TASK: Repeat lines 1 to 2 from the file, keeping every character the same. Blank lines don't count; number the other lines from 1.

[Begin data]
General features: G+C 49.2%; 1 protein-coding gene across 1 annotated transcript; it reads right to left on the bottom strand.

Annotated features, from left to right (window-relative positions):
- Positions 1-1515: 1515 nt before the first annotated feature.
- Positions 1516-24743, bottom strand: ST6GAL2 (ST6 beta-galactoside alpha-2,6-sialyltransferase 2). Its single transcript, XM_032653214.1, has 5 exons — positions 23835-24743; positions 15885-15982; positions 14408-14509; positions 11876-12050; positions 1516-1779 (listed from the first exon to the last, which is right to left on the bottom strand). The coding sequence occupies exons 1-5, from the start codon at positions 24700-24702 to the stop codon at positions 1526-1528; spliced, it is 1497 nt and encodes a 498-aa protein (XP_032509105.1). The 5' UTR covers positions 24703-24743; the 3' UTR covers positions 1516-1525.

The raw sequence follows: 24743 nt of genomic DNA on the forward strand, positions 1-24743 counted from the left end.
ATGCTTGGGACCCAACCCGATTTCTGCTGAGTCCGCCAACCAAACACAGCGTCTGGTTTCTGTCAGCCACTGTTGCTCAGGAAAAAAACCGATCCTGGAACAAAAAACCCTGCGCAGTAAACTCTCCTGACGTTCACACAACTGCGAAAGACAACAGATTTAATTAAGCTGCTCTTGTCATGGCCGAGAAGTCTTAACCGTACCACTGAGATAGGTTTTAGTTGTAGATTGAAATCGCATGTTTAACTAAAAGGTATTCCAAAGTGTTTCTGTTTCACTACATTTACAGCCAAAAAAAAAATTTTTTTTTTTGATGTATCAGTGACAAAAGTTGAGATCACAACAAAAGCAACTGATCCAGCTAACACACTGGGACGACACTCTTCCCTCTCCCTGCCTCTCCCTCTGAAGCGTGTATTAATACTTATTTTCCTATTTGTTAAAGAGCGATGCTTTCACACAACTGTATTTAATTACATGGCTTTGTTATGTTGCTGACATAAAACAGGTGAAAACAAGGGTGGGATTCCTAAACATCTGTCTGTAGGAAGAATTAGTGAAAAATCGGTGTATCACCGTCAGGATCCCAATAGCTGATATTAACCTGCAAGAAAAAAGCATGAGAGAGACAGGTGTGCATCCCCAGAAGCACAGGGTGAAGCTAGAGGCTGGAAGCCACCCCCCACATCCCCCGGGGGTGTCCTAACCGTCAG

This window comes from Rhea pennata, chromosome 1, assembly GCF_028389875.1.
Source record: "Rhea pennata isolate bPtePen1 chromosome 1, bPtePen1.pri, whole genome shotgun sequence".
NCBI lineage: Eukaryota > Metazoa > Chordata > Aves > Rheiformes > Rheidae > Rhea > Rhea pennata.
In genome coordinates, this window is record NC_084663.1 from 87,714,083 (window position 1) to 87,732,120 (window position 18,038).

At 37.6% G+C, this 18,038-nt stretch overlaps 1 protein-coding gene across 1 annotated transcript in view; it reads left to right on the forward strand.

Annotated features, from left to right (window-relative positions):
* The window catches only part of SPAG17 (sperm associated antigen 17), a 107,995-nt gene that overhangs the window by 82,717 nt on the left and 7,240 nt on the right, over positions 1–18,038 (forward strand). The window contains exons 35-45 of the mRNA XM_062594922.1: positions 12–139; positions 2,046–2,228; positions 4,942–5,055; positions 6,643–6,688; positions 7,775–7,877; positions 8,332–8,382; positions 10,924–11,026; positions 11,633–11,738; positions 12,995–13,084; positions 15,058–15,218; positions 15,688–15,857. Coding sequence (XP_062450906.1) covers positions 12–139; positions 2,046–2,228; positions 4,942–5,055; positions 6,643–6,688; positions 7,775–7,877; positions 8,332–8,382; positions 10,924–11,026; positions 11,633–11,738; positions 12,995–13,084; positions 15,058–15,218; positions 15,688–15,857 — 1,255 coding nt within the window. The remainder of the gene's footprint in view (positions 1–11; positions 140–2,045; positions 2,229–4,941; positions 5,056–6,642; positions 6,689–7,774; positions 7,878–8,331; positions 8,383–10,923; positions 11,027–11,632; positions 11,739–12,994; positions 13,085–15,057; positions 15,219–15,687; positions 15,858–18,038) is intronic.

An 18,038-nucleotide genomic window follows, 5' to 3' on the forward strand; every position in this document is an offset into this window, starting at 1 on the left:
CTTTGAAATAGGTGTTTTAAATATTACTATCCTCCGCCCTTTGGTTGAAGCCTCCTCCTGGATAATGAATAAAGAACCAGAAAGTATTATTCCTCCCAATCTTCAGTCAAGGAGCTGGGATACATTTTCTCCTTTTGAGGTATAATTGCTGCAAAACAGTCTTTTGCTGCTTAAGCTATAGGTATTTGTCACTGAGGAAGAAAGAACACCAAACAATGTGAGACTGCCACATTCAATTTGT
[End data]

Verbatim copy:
General features: G+C 49.2%; 1 protein-coding gene across 1 annotated transcript; it reads right to left on the bottom strand.

Annotated features, from left to right (window-relative positions):